The good news is the Spurs racked up so many wins to start the season, they have plenty of cushion to lose a few — like to a feisty Dallas team on Tuesday 95-89, in a game where the Spurs offense looked out of synch for long stretches — and be just fine. As always, Gregg Popovich and the Spurs are looking at the big picture.
2) Young Knicks, Lakers put on a show in Madison Square Garden. Knicks win in overtime. ESPN trained its cameras on the rising stars of the NBA Tuesday night — and those teams have been the most entertaining ones this season. We know that the Warriors and Cavaliers will be playing late into May (and probably June), but both are picking their spots right now.
The Lakers and Knicks are trying to figure it out and get better every night. There’s an energy around teams like those two (and Philadelphia, who we get to in our third thing) that we don’t see from the big guns right now. These teams are just fun to watch, and they put on a real show in Madison Square Garden Tuesday night, a game that went to overtime before the Knicks pulled out the win. There was Kyle Kuzma‘s three to force OT, Lonzo Ball looking more and more comfortable ( 17 points, 8 rebounds, 6 assists), Knicks rookie point guard Frank Ntilikina not looking like a newbie with 13 points, 5 assists, and 5 rebounds, and finally there was a whole lot of Kristaps Porzingis, who dropped 37 points and had five blocks on the night. The end of the game was just back-and-forth entertainment.
The Lakers aren’t making the playoffs, and the Knicks could but likely will not stick around long if and when they do, but during the regular season teams like these on the rise are the fun ones to watch.
3) Joel Embiid dropped 28 and 12 on the Timberwolves, but Game of Thrones theory is more interesting. I think Joel Embiid is right about Game of Thrones… oh, wait, we should probably talk about basketball first for a bit. Embiid is really good at that, too.
Embiid went head-to-head with Karl-Anthony Towns in a showdown of the best young bigs in the game Tuesday, and Embiid came out on top. Towns finished the night with 19 points (6-of-16 shooting) and 16 boards, but Embiid dropped 28 points (also on 16 shots) and had 12 rebounds and 8 assists. Plus, Embiid led his team to the win (with a little help from J.J. Redick‘s 25).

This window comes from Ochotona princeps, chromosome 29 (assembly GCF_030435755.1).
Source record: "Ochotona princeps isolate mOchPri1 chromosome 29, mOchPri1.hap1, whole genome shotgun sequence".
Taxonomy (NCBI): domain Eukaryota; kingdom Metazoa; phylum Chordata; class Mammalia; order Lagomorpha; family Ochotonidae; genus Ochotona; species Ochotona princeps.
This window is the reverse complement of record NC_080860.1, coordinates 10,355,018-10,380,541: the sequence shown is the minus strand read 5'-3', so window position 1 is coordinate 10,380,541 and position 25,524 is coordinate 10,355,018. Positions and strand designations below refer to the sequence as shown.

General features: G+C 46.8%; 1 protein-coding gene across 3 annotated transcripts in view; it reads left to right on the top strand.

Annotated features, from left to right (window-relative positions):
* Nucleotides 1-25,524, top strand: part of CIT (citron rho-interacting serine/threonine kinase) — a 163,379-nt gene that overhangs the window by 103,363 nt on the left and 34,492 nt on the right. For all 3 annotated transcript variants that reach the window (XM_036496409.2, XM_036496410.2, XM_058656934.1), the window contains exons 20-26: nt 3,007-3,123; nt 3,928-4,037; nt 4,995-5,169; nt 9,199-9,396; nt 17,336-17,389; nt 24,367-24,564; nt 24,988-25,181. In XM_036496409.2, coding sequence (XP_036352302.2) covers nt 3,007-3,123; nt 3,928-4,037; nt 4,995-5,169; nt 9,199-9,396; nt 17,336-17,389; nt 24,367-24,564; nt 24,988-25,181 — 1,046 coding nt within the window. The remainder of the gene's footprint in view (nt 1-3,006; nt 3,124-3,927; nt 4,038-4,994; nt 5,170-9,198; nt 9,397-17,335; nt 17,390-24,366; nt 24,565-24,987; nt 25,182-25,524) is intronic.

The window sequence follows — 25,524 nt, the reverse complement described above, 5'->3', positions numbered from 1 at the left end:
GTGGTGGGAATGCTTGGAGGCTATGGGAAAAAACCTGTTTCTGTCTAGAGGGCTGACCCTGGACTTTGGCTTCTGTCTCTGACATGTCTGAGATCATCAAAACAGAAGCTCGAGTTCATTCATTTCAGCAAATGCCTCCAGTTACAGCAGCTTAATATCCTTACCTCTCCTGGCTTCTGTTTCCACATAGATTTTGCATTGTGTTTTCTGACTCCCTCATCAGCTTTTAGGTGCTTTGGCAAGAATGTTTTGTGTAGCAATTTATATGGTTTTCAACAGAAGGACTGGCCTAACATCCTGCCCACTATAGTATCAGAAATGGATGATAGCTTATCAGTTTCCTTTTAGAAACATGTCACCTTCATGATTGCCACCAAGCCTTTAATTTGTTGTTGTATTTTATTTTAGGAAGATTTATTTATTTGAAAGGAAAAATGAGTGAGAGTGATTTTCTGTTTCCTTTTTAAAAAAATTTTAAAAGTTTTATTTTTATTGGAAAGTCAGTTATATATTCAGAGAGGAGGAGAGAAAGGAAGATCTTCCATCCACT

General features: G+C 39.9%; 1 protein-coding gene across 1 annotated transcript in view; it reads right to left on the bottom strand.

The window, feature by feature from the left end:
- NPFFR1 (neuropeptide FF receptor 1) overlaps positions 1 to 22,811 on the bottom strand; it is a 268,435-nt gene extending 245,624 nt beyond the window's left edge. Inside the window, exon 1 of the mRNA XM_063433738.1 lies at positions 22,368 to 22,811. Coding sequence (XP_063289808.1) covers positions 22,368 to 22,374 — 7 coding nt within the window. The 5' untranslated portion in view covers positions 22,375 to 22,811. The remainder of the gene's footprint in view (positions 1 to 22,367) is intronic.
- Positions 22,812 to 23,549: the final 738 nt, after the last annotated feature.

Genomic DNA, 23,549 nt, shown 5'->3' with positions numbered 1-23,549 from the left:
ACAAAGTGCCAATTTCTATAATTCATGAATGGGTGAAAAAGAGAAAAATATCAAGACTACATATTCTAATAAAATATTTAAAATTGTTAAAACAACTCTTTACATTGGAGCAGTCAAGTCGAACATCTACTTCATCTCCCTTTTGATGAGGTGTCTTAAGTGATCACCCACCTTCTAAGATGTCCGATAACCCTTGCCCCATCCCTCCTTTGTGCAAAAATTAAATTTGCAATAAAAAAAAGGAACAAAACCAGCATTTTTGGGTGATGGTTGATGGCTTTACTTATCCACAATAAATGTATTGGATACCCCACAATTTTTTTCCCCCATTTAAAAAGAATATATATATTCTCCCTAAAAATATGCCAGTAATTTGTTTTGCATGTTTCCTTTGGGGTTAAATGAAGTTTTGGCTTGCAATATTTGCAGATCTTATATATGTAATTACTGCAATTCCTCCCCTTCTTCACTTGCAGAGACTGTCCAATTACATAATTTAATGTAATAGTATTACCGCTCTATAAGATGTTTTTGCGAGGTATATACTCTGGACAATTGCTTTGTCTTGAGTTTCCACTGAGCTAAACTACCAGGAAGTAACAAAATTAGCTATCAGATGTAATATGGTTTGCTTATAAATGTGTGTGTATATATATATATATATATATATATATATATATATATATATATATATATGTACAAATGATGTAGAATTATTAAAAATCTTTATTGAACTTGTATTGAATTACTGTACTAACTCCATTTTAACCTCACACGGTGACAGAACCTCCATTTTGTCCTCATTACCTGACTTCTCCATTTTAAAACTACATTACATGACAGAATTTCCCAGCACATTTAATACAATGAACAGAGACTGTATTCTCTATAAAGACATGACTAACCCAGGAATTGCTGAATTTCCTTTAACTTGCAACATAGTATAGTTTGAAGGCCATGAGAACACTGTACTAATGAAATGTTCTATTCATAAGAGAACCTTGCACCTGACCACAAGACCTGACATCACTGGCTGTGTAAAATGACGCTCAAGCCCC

“I’ve studied the whole show,” he says, and it’s clear to Embiid that Kit Harington’s character, Jon Snow, will not end up on the Iron Throne.
“That’s what everybody thinks is going to happen,” Embiid says. “But the whole show has been that you don’t know what’s going to happen. Jon Snow will not be the king.”
The show seems to be pointing toward some kind of Daenerys Targaryen/Jon Snow power sharing structure when it ends after next season, but Embiid is right in that what the show does is not reward the characters that the audience likes or thinks will do their jobs well. Just ask Ned Stark… well, you could ask him if his head were still attached. There are some serious twists still to come. Personally, I want to see Sansa Stark on the throne with Arya Stark next to her, but that’s not going to happen either. Which is the best part of the show.
Embiid is right — Game of Thrones trolls its fans. And Embiid knows trolling, so I trust he’s right on this.
Adam Silver is in Indiana for a 4 p.m. (local time) press conference where this will be officially announced. It’s done.
Indianapolis can handle this, no problem, it got rave reviews (from media members I spoke to, at least) when hosting the Super Bowl and NCAA Final Four. It also brings the All-Star Game to the coolest NBA building, Bankers Life Fieldhouse.
A number of other cities — Houston, Orlando, and San Francisco among them — had been in the running for the 2021 game.
The 2018 All-Star Game next February will be in Los Angeles. After that, it heads to Charlotte in 2019, then Chicago in 2020. It looks like the game will stay in the Midwest for the following year in 2021.
Kristaps Porzingis went off against Lakers: 37 points, 5 blocks (VIDEO)
I’d say the Lakers didn’t have any answers for Kristaps Porzingis Tuesday night, but no team has an answer for Kristaps Porzingis when he is on.